Jung's Theory of Personality : A modern reappraisal book cover
1st Edition

Jung's Theory of Personality
A modern reappraisal

ISBN 9780415870603
Published June 5, 2014 by Routledge
256 Pages 5 B/W Illustrations

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Book Description

This book provides a re-appraisal of Carl Jung’s work as a personality theorist. It offers a detailed consideration of Jung’s work and theory in order to demystify some of the ideas that psychologists have found most difficult, such as Jung’s religious and alchemical writings. The book shows why these two elements of his theory are integral to his psychology of personality and goes on to propose a framework on which to base a collaborative research programme that could provide much needed and, at present, unavailable validation data for some of Jung’s key theoretical concepts.

Divided into two parts, theory and practice, the author begins by emphasising the importance of religion and alchemy for understanding Jung’s key concepts of individuation and the self, as well the link between Jung’s concept of the archetype and its function in the development and transformation of personality. The book considers the whole of Jung’s work as a comprehensive theory of personality to which all strands, including his writings on religion and on alchemy contribute. The second part of the book is both empirical and theoretical. Crellin reviews the history of the presentation of Jung’s work in personality literature and discusses how inaccurate representation, the limitations of existing evaluation criteria, and consequent negative perceptions of Jung’s theory in textbooks of personality psychology have contributed to the creation of a mythical Jung.

This book will appeal to both psychological practitioners who are unfamiliar, or only have a vague understanding of Jung’s ideas, as well as Jungian psychoanalysts, who are knowledgeable about Jung’s writings, but whose training may not have addressed the problem of theory evaluation in relation to Jung’s theory.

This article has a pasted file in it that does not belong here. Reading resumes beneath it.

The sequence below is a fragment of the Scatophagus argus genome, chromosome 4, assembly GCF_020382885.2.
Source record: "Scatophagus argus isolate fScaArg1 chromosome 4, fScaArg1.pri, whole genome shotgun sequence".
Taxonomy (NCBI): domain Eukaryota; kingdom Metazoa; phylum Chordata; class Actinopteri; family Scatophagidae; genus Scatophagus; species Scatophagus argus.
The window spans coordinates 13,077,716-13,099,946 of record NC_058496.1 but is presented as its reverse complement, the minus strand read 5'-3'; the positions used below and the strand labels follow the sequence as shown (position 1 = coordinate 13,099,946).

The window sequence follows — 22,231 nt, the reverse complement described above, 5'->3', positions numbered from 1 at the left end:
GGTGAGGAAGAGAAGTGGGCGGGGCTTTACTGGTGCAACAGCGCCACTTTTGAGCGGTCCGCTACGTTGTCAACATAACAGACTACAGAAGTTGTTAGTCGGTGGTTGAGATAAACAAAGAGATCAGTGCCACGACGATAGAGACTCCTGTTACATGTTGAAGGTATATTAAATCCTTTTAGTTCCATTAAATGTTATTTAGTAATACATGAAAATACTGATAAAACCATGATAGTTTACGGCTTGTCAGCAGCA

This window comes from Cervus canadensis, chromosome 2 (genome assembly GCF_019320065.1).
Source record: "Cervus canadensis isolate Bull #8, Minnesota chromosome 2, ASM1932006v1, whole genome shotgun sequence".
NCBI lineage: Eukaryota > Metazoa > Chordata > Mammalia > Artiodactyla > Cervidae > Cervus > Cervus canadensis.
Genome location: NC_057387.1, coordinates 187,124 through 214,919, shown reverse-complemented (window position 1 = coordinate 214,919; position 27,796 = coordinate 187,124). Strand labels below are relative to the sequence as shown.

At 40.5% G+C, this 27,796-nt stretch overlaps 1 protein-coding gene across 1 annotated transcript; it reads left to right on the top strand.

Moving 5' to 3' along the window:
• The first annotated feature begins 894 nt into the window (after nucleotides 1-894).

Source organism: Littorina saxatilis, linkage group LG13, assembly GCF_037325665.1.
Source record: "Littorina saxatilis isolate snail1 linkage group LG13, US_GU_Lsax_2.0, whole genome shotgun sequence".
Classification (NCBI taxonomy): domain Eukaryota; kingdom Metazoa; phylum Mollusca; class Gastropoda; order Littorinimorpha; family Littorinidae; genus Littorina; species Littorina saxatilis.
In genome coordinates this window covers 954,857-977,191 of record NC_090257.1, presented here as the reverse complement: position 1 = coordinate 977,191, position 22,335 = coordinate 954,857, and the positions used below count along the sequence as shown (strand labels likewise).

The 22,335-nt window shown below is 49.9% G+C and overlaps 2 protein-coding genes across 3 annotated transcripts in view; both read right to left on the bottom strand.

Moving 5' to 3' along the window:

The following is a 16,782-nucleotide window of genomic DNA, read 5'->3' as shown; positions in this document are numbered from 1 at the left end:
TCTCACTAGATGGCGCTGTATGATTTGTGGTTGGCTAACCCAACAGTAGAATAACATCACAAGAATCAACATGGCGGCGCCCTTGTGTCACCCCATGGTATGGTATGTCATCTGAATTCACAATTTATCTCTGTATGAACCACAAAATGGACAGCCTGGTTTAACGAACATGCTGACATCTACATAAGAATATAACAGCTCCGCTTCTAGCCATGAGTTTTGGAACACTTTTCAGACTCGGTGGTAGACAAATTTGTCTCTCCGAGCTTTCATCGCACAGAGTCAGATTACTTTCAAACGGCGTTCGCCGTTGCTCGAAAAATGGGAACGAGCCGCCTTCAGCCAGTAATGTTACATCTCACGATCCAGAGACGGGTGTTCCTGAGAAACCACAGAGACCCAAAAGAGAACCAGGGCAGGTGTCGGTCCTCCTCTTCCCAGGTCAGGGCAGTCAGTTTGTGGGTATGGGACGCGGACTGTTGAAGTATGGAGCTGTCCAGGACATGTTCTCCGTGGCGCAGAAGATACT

Table of Contents

Introduction  Part 1: The Theory Itself  Jung’s Theory of Personality.  The Place of Religion in Jung’s Personality Theory.  Psychological Types, Creativity, and the Active Imagination.  Alchemy and Individuation.  The Role of the Archetype in Personality  Part 2: Evaluating and Reappraising Jung’s Personality Theory  Jung’s Theory in 65 years of Personality Textbooks.  Criteria for Evaluating Personality Theories.  An Approach to Evaluating Jung’s Personality Theory.  Appendix 1.  Appendix 2.  Appendix 3.  Appendix 4. 

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Clare Crellin is a retired consultant clinical psychologist, psychoanalyst, and current external examiner based in the United Kingdom, with experience of mentoring and supervising counsellors, psychotherapists, and psychologists in adult mental health services in the National Health Service and private practices.

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Author - Clare  Crellin

Clare Crellin

Independent Scholar and Practitioner,
Ramsey, Isle of Man, British Isles

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'Grounded in a thorough study of practically the whole of Jung’s published oeuvre as well as an innovative survey of psychology textbooks, Clare Crellin’s book makes a compelling case for the present-day relevance of Jung's personality theory. Crellin not only develops a helpful set of general criteria for evaluating personality theories but also, when applying these criteria to Jung's distinctive model, maintains an assured balance in stressing the scientific character of his thought while not shying away from the integral importance of its religious and alchemical aspects. Scholarly, sensitive, and insightful, this is an important contribution to both Jungian studies and personality psychology.' - Professor Roderick Main, Faculty of Social Sciences, University of Essex, UK

‘The distinctive comparative and multi-disciplinary approach of this book makes it invaluable, both to encourage understanding of the relevance of personality theory for contemporary clinical practice, and to re-stimulate critical interest in Jung's work. The book goes beyond Jung's theory alone, to offer a comprehensive framework for evaluating personality theories in general.’ - Professor John Hall, Centre for Health, Medicine and Society, Oxford Brookes University, UK